Primer on the First Amendment & Religious Freedom
Posted: November 22, 2011
Separation and Accommodation of Religion: Good for Government and Good for Religion
The right to freedom of religion is so central to American democracy that it was enshrined in the First Amendment to the U.S. Constitution.
The Founding Fathers wrote the First Amendment in response to two centuries of state-sponsored religious conflict and oppression in America, and with a keen understanding of the religious persecution in European nations resulting from official state religions and religious wars.
Recognizing the unique and intimate nature of religion, the Founding Fathers wisely put religion on a different footing from other forms of speech and observance – mandating strict separation of religion and government to ensure religious freedom for all individuals and faiths. Largely because of the First Amendment's prohibition against government regulation or endorsement of religion, diverse faiths have flourished and thrived in America since the founding of the republic.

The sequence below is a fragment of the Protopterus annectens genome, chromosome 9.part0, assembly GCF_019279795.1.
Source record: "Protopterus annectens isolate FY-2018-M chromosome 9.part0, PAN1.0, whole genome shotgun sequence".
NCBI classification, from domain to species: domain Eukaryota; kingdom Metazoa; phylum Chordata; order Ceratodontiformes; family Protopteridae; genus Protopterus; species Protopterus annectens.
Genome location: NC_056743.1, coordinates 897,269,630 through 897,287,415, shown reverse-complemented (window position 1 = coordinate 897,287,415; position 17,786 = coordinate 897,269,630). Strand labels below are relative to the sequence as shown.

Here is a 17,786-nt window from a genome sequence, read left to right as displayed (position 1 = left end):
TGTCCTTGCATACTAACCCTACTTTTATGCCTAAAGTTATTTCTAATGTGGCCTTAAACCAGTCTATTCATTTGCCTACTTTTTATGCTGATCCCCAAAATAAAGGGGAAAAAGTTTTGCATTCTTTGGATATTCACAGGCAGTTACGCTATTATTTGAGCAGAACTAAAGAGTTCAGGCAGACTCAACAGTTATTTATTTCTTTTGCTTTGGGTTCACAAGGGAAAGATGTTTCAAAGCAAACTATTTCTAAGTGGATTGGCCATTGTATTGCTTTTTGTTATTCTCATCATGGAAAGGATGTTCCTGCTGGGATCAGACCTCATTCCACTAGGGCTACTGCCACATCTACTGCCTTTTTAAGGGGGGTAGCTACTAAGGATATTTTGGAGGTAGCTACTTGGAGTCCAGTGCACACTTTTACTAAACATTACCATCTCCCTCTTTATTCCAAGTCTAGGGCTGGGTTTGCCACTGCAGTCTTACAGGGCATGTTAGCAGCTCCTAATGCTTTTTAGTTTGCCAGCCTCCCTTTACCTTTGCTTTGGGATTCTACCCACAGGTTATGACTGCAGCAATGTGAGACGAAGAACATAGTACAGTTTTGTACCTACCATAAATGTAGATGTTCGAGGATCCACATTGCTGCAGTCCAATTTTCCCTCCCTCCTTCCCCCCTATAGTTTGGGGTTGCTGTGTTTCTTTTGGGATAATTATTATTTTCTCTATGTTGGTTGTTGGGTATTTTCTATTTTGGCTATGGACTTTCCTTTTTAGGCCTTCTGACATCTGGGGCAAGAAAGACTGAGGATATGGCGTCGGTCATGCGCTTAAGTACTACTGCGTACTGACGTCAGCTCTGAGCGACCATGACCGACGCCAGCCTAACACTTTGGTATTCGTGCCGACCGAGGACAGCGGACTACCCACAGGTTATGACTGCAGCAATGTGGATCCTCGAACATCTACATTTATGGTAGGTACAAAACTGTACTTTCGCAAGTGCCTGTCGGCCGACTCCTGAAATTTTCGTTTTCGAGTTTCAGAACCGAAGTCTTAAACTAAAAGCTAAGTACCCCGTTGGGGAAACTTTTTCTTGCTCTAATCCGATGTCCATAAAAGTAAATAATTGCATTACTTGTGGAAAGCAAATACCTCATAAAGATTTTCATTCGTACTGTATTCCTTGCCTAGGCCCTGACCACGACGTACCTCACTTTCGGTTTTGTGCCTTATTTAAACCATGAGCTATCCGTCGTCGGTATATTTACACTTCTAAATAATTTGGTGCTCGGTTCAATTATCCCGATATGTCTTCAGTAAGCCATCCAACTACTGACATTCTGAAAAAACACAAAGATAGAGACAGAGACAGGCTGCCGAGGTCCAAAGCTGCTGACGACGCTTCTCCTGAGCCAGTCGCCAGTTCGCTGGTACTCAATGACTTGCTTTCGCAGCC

James Madison, our nation's fourth president and "Father of the Constitution," concisely summed up the reasons for and benefits of the First Amendment's unique treatment of religion:
It was the belief of all sects at one time that the establishment of Religion by law, was right & necessary; that the true religion ought to be established in exclusion of every other; And that the only question to be decided was which was the true religion. The example of Holland proved that a toleration of sects, dissenting from the established sect, was safe & even useful. The example of the Colonies, now States, which rejected religious establishments altogether, proved that all Sects might be safely & advantageously put on a footing of equal & entire freedom.... We are teaching the world the great truth that Govts. do better without Kings & Nobles than with them. The merit will be doubled by the other lesson that Religion flourishes in greater purity, without than with the aid of Gov. (Letter to Edward Livingston, July 10, 1822).